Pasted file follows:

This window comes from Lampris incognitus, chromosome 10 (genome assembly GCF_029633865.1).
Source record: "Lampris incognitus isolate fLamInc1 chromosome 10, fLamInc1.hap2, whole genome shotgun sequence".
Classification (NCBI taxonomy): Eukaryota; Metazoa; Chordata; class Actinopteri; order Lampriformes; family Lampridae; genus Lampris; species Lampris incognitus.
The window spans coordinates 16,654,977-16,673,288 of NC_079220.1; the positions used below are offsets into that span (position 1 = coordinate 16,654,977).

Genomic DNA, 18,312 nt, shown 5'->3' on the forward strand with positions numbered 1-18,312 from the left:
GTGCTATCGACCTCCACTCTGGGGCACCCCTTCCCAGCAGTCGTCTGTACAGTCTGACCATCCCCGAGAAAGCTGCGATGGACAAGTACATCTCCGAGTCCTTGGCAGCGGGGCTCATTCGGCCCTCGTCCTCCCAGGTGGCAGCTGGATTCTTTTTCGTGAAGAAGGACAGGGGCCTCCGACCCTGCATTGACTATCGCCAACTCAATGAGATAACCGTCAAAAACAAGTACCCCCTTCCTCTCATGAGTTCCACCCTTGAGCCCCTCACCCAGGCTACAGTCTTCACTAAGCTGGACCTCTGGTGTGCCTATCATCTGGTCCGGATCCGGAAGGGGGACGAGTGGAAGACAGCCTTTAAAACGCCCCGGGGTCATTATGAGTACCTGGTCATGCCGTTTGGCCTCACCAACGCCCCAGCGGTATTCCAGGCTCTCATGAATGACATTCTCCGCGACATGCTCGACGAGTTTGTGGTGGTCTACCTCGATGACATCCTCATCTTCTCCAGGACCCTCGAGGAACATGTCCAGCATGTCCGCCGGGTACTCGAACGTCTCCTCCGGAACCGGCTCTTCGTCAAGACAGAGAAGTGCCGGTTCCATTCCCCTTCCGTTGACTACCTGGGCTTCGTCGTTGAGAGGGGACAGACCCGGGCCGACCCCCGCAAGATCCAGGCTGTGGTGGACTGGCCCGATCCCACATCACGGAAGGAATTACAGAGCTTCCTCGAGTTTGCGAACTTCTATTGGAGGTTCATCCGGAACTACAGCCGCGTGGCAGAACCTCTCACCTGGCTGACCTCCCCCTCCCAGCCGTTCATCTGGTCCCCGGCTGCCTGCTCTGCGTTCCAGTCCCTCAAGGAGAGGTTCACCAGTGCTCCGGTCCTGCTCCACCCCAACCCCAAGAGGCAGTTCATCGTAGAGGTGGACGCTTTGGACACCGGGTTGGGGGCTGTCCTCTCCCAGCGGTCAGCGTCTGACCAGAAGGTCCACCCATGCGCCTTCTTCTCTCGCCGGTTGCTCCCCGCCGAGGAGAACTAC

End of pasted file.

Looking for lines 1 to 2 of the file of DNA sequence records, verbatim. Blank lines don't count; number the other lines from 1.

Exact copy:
This window comes from Lampris incognitus, chromosome 10 (genome assembly GCF_029633865.1).
Source record: "Lampris incognitus isolate fLamInc1 chromosome 10, fLamInc1.hap2, whole genome shotgun sequence".